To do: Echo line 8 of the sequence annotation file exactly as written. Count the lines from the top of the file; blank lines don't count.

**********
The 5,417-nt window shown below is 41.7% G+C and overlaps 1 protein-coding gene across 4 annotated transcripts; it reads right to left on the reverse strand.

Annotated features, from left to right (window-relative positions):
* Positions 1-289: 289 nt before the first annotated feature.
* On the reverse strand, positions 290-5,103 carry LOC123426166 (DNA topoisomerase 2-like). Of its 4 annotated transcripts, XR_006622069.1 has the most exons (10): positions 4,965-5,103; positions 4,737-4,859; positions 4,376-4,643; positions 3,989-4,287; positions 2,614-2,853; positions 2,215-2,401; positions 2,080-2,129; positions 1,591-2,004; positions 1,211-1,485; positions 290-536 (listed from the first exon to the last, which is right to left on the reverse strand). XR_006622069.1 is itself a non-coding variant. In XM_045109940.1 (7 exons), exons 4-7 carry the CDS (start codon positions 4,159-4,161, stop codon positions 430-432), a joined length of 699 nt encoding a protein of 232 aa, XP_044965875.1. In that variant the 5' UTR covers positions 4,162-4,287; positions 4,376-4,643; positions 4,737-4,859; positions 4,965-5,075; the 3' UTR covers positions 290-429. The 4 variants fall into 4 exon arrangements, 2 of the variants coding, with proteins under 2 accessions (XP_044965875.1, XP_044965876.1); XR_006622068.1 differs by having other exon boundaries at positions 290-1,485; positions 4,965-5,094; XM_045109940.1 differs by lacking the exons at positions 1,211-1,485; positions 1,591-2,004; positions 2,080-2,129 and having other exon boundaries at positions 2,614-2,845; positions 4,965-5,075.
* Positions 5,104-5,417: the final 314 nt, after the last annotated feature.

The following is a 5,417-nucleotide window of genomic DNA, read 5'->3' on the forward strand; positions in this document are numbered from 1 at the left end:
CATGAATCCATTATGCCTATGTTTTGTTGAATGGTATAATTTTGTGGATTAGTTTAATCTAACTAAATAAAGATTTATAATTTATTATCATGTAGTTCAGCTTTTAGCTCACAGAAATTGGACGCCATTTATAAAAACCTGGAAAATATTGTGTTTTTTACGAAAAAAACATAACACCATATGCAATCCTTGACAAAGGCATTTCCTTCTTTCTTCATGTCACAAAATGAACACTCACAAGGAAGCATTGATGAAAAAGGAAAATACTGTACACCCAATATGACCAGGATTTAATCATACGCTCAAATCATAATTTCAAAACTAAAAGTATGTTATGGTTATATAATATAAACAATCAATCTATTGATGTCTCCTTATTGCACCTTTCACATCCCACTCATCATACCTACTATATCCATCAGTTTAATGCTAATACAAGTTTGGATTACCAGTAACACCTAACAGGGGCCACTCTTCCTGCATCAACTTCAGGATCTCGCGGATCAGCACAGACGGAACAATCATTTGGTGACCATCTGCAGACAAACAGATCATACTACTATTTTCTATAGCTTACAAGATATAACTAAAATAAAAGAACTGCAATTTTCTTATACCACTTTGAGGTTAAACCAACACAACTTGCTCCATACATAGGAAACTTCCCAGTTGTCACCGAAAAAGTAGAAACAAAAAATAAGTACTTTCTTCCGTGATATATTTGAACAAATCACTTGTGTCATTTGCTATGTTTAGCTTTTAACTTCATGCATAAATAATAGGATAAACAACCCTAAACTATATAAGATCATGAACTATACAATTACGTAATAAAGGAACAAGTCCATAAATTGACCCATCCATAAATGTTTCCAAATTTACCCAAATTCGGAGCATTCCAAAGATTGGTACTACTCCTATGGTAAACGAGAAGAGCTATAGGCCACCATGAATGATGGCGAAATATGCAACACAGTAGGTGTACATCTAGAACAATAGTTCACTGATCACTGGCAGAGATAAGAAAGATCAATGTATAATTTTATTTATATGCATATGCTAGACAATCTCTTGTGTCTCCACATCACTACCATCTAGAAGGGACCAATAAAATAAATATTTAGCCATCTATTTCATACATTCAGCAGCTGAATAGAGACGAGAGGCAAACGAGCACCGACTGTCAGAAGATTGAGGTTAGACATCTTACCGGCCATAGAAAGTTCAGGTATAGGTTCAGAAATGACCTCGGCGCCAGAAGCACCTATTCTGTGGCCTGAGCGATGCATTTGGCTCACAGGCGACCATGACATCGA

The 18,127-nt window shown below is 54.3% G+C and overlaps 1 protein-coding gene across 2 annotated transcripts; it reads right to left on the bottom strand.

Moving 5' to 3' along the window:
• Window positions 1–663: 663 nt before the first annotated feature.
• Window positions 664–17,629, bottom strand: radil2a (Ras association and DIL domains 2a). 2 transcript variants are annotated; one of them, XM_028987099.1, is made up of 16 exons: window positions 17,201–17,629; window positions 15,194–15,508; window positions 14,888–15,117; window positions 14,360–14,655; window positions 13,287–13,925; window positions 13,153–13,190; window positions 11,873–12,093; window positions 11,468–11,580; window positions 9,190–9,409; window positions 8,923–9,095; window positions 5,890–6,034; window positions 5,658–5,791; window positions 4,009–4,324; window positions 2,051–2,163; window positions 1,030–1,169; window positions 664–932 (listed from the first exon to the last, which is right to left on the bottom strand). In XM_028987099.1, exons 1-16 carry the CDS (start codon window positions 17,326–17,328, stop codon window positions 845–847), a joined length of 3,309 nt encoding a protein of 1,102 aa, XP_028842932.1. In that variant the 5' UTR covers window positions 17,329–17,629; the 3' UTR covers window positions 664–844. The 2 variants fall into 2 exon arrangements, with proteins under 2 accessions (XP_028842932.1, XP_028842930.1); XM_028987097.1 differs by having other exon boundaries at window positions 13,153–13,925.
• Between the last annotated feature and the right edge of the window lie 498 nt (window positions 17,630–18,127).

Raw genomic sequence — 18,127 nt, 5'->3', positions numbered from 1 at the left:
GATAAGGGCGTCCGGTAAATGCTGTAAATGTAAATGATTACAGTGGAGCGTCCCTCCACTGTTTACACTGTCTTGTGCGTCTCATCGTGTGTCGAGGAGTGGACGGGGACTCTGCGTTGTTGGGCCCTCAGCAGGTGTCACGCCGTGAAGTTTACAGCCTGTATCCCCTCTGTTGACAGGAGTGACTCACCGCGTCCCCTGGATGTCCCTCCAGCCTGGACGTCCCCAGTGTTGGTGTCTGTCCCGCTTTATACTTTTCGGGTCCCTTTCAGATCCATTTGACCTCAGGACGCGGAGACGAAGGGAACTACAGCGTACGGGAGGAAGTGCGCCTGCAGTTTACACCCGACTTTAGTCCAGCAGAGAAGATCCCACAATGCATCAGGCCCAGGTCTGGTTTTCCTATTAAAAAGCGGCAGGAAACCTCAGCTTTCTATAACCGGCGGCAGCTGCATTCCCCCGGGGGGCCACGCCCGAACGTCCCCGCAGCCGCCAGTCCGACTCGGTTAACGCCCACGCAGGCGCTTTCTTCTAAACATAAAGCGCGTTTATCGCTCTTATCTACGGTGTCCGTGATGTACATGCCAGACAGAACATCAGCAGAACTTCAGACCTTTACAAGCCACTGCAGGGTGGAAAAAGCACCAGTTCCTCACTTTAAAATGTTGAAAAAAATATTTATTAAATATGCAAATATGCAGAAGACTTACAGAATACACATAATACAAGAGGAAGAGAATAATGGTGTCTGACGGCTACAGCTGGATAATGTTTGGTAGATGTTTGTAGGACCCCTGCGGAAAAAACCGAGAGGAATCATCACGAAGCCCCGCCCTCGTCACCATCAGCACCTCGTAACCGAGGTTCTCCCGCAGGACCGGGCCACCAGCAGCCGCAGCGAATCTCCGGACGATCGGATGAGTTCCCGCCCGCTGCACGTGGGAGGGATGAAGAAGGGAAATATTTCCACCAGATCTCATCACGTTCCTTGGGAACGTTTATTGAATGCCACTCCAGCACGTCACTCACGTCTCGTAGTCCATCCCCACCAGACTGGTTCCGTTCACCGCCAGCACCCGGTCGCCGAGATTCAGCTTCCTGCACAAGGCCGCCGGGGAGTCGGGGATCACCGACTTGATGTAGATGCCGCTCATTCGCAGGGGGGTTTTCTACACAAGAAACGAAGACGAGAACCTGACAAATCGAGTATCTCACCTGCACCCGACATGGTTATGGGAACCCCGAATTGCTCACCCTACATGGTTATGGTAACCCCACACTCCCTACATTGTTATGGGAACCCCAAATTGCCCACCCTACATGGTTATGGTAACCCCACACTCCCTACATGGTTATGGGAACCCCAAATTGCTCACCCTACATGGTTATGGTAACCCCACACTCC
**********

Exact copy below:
The 18,127-nt window shown below is 54.3% G+C and overlaps 1 protein-coding gene across 2 annotated transcripts; it reads right to left on the bottom strand.